Reconciliation Australia

From Wikipedia, the free encyclopedia
Jump to: navigation, search

Reconciliation Australia is a non-government, not-for-profit foundation established in January 2001 to promote a continuing national focus for reconciliation.[clarification needed] It was established by the Council for Aboriginal Reconciliation. The Council had become inactive as there was only a limited political commitment to reconciliation from the government of John Howard.

In 1991, the Commonwealth Parliament voted unanimously to establish the Council for Aboriginal Reconciliation and a formal reconciliation process. Parliament had noted that there had been no formal process of reconciliation and that it was “most desirable that there be such a reconciliation” by the year 2001, marking the centenary of Federation.

It is funded from corporate and government partnerships as well as tax deductible donations from individual Australians.

It works with business, government and individual Australians to bring about change, identifying and promoting examples[examples needed] of reconciliation in action. They also independently monitor Australia’s progress towards reconciliation.

Reconciliation Action Plans[edit]

In 2006 Prime Minister John Howard and Professor Mick Dodson launched the Reconciliation Action Plan (RAP) program, which was to be administered by Reconciliation Australia.[1] Through the program, organisations develop a business plan that documents the actions they will take to contribute to reconciliation in Australia. The practical steps outlined in the RAP aim to help to build strong relationships and enhanced respect between Indigenous and non-Indigenous Australians. Community programs, Indigenous employment, and procurement from certified Indigenous businesses are examples of the kinds of actions businesses can take in their RAP.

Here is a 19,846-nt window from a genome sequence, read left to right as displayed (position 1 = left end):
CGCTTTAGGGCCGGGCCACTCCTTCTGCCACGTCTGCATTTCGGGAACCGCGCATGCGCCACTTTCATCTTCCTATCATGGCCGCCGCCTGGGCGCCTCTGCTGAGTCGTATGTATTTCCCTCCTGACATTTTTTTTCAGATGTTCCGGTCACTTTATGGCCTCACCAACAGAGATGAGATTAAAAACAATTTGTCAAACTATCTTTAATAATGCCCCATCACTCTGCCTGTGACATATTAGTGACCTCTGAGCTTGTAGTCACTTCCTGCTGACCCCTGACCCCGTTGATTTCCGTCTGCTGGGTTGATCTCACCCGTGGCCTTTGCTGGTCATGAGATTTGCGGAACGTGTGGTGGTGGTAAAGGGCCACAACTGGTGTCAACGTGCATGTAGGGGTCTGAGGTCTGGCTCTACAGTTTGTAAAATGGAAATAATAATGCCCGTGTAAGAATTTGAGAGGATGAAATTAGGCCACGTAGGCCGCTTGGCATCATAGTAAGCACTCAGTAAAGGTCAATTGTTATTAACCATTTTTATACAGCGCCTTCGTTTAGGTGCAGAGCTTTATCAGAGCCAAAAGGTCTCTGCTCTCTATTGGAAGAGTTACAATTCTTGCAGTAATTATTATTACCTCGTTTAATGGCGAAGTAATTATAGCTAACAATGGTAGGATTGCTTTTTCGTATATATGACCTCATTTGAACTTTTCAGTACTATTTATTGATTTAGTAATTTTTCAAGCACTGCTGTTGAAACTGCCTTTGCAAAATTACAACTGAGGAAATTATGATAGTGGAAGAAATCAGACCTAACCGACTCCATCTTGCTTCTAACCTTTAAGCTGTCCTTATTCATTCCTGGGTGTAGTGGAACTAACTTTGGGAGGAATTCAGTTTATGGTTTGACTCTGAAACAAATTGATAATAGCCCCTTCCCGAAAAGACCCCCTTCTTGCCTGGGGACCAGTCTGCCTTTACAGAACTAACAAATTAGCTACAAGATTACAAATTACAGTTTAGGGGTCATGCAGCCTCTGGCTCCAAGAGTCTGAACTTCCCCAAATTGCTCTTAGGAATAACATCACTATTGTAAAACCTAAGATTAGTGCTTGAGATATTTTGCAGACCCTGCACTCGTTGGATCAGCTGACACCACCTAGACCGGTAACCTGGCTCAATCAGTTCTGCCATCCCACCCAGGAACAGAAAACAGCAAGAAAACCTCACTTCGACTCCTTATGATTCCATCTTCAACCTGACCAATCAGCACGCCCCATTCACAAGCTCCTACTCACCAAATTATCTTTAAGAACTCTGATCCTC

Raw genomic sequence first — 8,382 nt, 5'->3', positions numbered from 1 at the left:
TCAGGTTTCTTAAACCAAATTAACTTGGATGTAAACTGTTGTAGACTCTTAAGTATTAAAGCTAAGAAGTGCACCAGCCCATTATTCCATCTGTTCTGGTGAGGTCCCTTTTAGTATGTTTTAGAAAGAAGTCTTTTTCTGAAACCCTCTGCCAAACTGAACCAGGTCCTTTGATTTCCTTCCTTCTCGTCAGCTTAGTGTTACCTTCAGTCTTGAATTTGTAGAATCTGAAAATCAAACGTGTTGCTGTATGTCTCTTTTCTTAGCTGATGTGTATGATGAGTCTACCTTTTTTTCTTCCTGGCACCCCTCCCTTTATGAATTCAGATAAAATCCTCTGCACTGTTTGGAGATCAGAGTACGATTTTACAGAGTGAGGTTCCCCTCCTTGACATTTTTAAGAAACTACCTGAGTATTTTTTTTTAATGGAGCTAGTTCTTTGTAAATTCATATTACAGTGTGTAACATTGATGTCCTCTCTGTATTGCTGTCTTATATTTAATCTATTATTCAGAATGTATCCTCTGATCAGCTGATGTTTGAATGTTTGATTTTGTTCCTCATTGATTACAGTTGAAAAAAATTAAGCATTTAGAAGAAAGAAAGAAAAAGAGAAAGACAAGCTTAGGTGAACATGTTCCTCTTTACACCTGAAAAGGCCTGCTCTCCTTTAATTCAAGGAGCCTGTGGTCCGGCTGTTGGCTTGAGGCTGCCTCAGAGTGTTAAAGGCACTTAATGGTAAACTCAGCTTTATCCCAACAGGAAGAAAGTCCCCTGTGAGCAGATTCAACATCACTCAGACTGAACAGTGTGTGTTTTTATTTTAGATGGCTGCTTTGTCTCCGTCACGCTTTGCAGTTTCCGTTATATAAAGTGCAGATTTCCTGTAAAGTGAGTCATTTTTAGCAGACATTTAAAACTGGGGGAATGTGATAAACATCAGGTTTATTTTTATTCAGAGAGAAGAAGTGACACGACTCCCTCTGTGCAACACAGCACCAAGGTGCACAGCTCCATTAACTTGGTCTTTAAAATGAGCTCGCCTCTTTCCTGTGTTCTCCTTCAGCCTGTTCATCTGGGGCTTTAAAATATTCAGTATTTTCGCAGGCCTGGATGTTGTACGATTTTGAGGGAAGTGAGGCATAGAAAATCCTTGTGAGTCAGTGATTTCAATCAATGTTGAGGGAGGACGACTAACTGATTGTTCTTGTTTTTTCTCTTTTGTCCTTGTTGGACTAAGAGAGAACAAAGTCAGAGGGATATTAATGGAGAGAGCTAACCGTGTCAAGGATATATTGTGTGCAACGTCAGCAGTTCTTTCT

• Professor Tom Calma AO (Co-Chair), Chancellor of the University of Canberra and the National Coordinator for Tackling Indigenous Smoking
  • Ms Melinda Cilento (Co-Chair), independent director of Woodside Petroleum
  • Mr Kenny Bedford, lives on and represents the remote island of Erub (Darnley) on the Torres Strait Regional Authority
  • Mr Jason Glanville, Chair of the Australian Indigenous Governance Institute
  • Dr Ken Henry AC, director of National Australia Bank Ltd, Executive Chair of the Institute of Public Policy at the ANU, Chair of the Advisory Council of the SMART Infrastructure Facility at the University of Wollongong and Board Director of the ASX Limited]]
  • Mr Bill Lawson AM, retired engineer and advocate for reconciliation, founder of the Beacon Foundation
  • Ms Djapirri Mununggirritj, Yolngu elder from North East Arnhem Land, ex-officio member of the Yothu Yindi Foundation Board
  • Mr Peter Nash, Australian Chairman of KPMG and holds positions on KPMG’s Global and Asia Pacific boards
  • Ms Kirstie Parker, an Aboriginal woman of the Yuwallarai people in NSW, and Co-Chair of the National Congress of Australia's First Peoples
  • Ms Joy Thomas, served as an adviser and chief of staff to Ministers in the Howard Government


  1. ^ Armstrong, Leah. "RAP About". Reconciliation Australia. Reconciliation Australia. Retrieved 16 June 2014. 

External links[edit]